UK commission calls for consistency in public health strategy
"The biggest problem Is confusion": UK commission calls for greater clarity and consistency in public health strategy.
Public health strategies are failing to have their desired impact because inconsistent and confusing consumer information is blocking the facilitation of behaviour change, an independent commission reported today.
Set up by the UK's Shadow Health Secretary Andrew Lansley, a high-profile commission of experts drawn from business, the Third Sector (non-profit and non-governmental organisations) and academia will this morning set out its recommendations for dealing with the rising tide of obesity and alcohol abuse in a wide-ranging review.
The Public Health Commission's report We're All In This Together, Improving the Long-Term Health of the Nation outlines the need for a greater level of clarity and consistency to help people make the right choices wherever they are, whatever they are doing. It also declares that genuine partnership between Government, business and the Third Sector could unlock sustainable and significant progress in improving the health of the nation.
The We're All In This Together report sets out a number of recommendations for improving and aligning the contributions of businesses, charities and public sector organisations in tackling public health issues around diet, alcohol consumption and physical activity. The recommendations include:
A single, branded vehicle should be established to deliver three key health messages through all channels around healthy diet, understanding the "calories in" vs. "calories out" equation, and responsible drinking.
Providing common and consistent nutritional information about the food people eat, whether they buy it in a supermarket or in an out-of-home setting such as a restaurant or pub.
Standardising the portion sizes on which nutritional information is based to ensure full comparability and relevance to how the products are consumed in and out of home.
Using sales data of supermarkets, gyms and restaurants to evaluate in real-time whether Government campaigns are changing behaviour.
Extending restrictions on advertising food to children to cover all new and non-broadcast media.
Amending the tax system to support all forms of physical activity through reduced VAT rate.
In his speech, Public Health Commission Chairman Dave Lewis said: "Every year, more than 80,000 people die prematurely from diet or alcohol related ill-health. It's a fact which speaks for itself – quite clearly we have a serious challenge which needs to be urgently confronted.
"People get lots of information about their health – at work, in schools, in their communities and through the media - but they're not getting clear and consistent support and sufficiently motivating messages. Because the initiatives we have aren't strategic, they don't fit together and they aren't working."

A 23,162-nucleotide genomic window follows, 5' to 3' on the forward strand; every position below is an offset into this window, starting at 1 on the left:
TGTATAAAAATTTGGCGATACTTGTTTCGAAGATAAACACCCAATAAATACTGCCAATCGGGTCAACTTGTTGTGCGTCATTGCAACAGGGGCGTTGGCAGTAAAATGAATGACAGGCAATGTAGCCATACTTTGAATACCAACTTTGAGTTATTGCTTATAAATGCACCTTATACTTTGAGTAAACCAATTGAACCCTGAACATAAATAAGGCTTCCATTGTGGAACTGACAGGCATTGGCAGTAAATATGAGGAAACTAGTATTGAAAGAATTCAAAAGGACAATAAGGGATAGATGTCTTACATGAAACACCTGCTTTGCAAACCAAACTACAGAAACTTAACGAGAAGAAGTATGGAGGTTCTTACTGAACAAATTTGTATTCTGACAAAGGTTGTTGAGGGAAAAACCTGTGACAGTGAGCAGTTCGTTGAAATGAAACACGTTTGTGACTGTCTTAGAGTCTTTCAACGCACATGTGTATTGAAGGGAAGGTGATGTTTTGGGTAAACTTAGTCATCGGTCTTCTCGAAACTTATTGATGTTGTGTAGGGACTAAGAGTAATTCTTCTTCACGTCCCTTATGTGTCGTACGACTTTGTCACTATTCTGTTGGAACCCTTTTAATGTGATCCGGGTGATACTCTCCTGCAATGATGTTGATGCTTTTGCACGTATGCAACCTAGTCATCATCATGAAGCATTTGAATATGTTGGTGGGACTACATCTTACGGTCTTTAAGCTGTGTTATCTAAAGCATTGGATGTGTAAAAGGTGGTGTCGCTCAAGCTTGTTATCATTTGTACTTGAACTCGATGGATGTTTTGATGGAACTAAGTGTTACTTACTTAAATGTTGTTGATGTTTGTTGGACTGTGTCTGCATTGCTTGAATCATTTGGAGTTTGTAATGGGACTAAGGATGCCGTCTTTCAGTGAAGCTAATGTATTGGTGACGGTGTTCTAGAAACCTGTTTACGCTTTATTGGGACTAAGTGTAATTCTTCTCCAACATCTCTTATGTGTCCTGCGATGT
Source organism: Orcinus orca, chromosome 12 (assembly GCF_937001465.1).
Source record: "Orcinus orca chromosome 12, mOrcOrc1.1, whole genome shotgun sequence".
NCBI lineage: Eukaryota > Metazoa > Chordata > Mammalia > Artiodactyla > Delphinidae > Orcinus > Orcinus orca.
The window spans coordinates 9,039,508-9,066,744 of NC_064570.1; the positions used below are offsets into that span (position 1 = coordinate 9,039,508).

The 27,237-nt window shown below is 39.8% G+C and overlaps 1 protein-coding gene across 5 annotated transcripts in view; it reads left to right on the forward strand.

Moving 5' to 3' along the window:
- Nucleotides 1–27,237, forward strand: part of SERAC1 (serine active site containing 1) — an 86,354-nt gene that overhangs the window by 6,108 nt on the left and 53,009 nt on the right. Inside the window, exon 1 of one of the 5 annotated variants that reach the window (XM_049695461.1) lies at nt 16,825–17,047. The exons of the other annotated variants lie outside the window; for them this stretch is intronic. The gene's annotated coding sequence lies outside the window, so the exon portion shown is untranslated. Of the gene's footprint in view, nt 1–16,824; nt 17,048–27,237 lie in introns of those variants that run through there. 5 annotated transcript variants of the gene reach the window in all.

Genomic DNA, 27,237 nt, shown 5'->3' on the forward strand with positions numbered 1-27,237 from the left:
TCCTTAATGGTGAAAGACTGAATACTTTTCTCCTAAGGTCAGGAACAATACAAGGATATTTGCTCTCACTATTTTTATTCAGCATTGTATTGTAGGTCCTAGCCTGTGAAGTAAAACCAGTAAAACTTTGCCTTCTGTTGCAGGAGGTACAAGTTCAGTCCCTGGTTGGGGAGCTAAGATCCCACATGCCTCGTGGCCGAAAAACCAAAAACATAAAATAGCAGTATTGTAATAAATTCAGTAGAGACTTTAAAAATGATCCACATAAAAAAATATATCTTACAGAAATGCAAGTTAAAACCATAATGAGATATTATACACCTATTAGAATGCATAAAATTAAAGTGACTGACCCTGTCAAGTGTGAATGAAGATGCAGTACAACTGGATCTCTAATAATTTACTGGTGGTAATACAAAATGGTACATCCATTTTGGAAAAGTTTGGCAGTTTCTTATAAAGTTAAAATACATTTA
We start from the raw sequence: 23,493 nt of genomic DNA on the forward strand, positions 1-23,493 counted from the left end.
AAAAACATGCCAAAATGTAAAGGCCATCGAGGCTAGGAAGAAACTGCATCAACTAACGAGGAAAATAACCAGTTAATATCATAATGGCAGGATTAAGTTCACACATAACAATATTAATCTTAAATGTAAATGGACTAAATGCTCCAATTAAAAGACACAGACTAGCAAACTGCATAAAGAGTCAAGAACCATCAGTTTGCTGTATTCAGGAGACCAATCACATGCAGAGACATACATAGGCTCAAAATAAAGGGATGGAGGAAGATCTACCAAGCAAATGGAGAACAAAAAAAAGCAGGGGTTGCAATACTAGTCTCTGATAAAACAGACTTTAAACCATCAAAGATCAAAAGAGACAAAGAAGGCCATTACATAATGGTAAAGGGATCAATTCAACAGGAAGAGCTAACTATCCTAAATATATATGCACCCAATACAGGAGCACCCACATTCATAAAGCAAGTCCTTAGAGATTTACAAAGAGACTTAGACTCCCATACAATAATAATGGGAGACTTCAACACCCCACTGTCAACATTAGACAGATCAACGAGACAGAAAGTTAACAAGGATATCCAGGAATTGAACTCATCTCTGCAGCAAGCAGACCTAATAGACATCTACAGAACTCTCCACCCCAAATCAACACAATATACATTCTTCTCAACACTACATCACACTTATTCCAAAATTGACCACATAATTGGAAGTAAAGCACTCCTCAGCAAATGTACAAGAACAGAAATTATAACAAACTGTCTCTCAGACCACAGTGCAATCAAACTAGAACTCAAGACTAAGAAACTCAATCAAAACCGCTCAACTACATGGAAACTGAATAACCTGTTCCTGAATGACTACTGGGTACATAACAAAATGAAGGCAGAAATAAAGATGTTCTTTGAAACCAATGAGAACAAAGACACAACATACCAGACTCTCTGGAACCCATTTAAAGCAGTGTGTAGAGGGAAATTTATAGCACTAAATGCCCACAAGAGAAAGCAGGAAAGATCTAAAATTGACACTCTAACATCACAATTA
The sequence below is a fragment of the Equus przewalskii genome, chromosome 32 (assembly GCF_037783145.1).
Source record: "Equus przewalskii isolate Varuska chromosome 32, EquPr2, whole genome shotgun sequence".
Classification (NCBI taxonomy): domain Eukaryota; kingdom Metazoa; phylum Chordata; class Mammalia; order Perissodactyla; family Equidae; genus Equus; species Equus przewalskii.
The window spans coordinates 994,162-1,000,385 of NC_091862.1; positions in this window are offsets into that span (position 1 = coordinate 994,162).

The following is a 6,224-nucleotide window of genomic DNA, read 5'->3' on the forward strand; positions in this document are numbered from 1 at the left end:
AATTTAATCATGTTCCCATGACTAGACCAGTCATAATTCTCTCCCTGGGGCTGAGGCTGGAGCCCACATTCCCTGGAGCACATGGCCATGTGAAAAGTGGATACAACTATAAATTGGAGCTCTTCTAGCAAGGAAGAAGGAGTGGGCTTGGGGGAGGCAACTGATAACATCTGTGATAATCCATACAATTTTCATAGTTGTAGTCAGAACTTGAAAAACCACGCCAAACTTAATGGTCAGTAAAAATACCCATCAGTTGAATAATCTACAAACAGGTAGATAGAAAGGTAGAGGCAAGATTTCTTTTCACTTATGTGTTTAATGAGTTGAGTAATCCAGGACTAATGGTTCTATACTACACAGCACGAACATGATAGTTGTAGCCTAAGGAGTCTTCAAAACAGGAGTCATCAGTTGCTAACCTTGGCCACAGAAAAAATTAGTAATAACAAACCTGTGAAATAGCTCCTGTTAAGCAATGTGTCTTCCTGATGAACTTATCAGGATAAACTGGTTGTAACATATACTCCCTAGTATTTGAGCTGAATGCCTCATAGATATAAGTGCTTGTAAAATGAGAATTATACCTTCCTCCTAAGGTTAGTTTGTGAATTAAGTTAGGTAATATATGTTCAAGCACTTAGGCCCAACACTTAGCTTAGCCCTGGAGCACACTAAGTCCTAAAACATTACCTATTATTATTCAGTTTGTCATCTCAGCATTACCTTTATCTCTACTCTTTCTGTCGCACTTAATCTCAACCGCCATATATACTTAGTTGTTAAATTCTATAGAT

Lewis, also chairman of Unilever UK & Ireland, added: "What's missing is a holistic approach, one that has strategic intent, executional detail and wide ownership by those organisations and individuals with consumer-reach. We need an approach that provides a framework for action against a single goal: improving the long-term health of the nation.
"Business and Government working in partnership and taking a shared responsibility can make this big difference by helping to educate and inform people through clear and consistent messages, and by providing the opportunities to enable people to make the right lifestyle decisions for a longer, healthier life."
The Public Health Commission was established by Andrew Lansley in August last year to examine the possibility of a "Responsibility Deal" between Government and the private sector to achieve improvements in public health. However, it acted with full independence from the Conservative Party throughout.
Its members include many of the major players in the health debate from business, the Third Sector and academia.
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Notes to Editors
The Public Health Commission consisted of:
Dave Lewis, Chairman, Unilever UK & Ireland
Jeremy Beadles, Chief Executive, The Wine and Spirit Trade Association
Baroness Peta Buscombe, Chief Executive, Advertising Association
Professor Judith Buttriss, Director General, British Nutrition Foundation
Professor Simon Capewell, Professor of Clinical Epidemiology, University of Liverpool
Professor David Coggon, Professor of Occupational and Environmental Medicine,
Southampton General Hospital
Paul Kelly, Corporate Affairs Director, Asda
Mark Leverton, Director, Alcohol Policy & Industry Issues, Diageo
Michael Livingston, Director, HEART UK
Helen McCallum, Director of Policy and Communications, Which?
Lucy Neville-Rolfe, CMG, Executive Director, Corporate & Legal Affairs, Tesco
Dr Nick Sheron, Head of Clinical Hepatology, University of Southampton
Douglas Smallwood, Chief Executive, Diabetes UK
Fred Turok, Chairman, Fitness Industry Association
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